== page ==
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European broadcast groups accelerate commissioning

The analyst found broadcasters were in a challenging position, having been damaged by the effects of Covid-19 on advertiser confidence, experiencing gradually declining audience figures and facing down the steady entrance of major global streaming firms who are encroaching on their home territories. This ramp up of activity was regarded as much out of necessity for some groups as it was a strategic choice.

The report showed that in Q2 2021, the leading free-to-air groups in Western Europe’s largest TV markets – UK, France, Germany, Spain, Italy – commissioned nearly 600 brand new first run TV shows for their channels and video-on-demand (VOD) products, an increase of 23% over pandemic-hit Q2 2020, and 64% over the same period in 2019.

Ampere observed that both scripted and unscripted commissions have seen gains on the pre-pandemic era. Nearly double the number of new scripted projects were commissioned in Q2 2021 compared to Q2 2020, and nearly a quarter more than in the same period in 2019. unscripted shows (largely Documentary, Reality and Light Entertainment shows) have been the largest beneficiaries, accounting for 80% of all commissions in the first half of 2021.

Owned-and-operated on-demand platforms have also been a slowly increasing factor in broadcasters’ commissioning strategies. In Q2 2021, commissions for VOD-debut titles represented 16% of all new commissions from major groups in the largest Western European markets, up five points compared to the same period pre-pandemic.

Commercial groups ITV and RTL stood out in the report. The two have grown significantly in terms of new commissions over the past two years. ITV commissioned over 60 new shows in the first half of 2021, versus 31 in the same period in 2019. Similarly, RTL doubled the volume of new projects for its properties, with over 90 projects greenlit in H1 2021 compared to 42 in the same period in 2019.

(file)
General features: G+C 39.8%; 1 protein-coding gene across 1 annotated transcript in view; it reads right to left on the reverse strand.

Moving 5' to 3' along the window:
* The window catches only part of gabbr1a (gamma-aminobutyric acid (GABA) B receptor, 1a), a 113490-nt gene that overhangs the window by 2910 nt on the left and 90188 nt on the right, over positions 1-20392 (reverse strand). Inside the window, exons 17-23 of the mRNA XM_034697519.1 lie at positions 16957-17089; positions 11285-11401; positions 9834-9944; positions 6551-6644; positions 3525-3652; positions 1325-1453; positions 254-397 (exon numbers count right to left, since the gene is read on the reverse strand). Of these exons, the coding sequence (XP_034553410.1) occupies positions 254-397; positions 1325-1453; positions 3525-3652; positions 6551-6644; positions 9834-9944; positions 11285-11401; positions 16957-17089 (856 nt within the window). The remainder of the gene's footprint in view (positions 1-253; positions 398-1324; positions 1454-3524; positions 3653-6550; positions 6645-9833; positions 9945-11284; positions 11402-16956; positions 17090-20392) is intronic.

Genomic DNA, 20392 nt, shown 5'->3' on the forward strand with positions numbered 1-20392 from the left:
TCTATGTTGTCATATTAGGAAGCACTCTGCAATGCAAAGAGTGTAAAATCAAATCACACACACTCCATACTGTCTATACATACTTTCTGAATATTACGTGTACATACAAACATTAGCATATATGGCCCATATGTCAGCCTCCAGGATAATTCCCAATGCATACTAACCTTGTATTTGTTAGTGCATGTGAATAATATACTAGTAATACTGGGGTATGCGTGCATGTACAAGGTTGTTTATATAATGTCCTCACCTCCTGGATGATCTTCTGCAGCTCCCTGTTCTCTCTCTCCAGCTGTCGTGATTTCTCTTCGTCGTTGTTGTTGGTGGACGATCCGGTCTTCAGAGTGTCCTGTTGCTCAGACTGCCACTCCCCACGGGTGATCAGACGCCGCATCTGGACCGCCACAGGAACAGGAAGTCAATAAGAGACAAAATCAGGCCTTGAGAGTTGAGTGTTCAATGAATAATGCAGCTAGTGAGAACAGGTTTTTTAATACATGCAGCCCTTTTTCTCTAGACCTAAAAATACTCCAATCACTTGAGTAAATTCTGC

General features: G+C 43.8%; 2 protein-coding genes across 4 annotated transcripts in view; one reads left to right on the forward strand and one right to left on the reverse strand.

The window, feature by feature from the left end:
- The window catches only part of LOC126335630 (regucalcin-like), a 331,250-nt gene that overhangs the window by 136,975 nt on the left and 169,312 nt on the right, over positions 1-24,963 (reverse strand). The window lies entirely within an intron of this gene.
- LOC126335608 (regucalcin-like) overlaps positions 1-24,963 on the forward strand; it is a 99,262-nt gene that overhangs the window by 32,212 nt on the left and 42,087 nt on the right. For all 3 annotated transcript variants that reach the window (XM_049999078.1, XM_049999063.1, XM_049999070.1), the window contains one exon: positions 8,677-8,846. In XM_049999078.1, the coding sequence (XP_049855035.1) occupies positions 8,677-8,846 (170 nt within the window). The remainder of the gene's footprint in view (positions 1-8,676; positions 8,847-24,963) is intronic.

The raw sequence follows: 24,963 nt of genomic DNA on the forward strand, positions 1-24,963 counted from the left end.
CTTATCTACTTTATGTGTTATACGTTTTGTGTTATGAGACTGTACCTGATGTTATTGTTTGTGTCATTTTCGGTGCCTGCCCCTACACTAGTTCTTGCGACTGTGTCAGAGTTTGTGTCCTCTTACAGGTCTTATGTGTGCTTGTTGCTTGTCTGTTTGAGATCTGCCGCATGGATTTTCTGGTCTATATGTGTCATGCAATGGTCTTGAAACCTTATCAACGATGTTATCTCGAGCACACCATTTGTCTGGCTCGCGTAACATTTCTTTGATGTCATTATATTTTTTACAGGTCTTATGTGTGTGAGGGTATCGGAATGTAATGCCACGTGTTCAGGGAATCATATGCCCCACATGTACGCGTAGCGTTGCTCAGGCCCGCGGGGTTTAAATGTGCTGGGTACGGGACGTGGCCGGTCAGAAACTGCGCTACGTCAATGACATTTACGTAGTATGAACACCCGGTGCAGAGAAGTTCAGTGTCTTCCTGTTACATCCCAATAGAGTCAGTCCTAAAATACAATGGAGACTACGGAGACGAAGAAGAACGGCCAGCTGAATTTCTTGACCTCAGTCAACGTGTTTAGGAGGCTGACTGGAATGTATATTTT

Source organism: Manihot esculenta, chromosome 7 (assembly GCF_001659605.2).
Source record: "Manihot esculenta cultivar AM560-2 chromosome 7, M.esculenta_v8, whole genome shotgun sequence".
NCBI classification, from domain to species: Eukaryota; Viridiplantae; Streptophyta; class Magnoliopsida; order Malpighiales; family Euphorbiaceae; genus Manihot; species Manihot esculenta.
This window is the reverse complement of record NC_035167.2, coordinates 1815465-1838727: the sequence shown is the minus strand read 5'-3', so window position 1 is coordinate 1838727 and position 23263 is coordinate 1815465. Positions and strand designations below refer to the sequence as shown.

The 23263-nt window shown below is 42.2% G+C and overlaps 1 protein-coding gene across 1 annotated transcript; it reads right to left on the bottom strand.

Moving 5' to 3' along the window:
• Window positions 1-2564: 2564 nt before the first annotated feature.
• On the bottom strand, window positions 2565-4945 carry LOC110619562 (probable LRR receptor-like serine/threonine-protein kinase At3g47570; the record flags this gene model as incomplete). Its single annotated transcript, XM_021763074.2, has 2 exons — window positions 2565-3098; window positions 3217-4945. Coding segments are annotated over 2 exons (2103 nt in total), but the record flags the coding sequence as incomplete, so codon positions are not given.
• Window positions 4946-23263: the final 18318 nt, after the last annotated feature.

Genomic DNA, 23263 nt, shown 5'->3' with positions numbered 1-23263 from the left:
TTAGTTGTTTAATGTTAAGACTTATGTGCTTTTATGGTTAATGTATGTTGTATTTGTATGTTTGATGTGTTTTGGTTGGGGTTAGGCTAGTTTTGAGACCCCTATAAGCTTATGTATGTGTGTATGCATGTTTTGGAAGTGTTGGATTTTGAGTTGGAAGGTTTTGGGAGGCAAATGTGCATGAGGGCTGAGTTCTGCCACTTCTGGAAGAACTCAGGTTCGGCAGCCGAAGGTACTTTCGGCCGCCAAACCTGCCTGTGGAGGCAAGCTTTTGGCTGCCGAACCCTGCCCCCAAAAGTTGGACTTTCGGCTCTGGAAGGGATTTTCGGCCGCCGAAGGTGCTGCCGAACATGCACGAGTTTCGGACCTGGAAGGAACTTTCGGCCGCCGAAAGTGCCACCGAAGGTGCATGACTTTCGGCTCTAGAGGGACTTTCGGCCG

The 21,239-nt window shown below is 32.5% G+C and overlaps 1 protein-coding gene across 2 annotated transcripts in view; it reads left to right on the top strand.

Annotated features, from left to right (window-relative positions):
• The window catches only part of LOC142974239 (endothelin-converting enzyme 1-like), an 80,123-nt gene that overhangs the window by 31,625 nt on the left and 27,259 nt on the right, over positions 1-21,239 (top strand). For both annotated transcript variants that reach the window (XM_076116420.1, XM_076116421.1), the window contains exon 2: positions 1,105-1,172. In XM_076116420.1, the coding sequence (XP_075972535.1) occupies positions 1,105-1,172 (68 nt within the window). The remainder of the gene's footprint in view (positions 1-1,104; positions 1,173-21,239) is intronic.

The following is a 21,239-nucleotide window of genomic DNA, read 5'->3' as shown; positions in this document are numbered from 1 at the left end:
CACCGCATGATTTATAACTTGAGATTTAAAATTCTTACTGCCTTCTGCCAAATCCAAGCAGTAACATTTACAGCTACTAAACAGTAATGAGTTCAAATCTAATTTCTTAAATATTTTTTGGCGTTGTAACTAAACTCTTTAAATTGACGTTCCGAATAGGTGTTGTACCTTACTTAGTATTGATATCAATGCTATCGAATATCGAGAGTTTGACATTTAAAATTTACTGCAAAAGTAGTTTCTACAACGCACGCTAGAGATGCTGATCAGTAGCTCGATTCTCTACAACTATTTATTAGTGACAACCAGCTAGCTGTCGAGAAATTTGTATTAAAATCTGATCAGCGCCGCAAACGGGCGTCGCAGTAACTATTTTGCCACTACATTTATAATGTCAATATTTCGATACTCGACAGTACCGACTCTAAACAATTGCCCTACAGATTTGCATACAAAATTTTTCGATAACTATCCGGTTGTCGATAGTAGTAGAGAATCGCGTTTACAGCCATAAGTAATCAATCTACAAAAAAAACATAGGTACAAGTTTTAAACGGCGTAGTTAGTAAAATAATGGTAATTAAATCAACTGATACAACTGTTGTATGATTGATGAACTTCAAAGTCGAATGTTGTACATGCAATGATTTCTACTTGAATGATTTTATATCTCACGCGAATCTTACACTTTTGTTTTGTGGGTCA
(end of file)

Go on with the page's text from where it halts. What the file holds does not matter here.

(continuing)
European groups were found to have been slower in general, to prioritise VOD-based projects than their US counterparts, which have taken a more aggressive approach with their own commissioning. Titles made for VOD platforms now represent between 35%-40% of new projects greenlit by US broadcast and network groups.

“Many of Europe’s commercial broadcasters have historically relied on licensed content to fill linear channel schedules, with US imports a key source of high-quality content. But as US media giants increasingly turn their attention to their own platforms, buyers have needed to find alternative options to bolster their slates for both linear and VOD to compensate for an increasingly siloed market,” commented Ampere Analysis research director Richard Broughton.

“Progress to accelerate the number of on-demand debuts is slow, with broadcasters having to manage their VOD ambitions alongside the competing demands of meeting the needs of broadcast audiences (and advertisers) and managing squeezed finances. But the major European broadcasters should not underestimate the important role that VOD-specific commissions play in driving adoption of their own streaming products.” Rapid TV News

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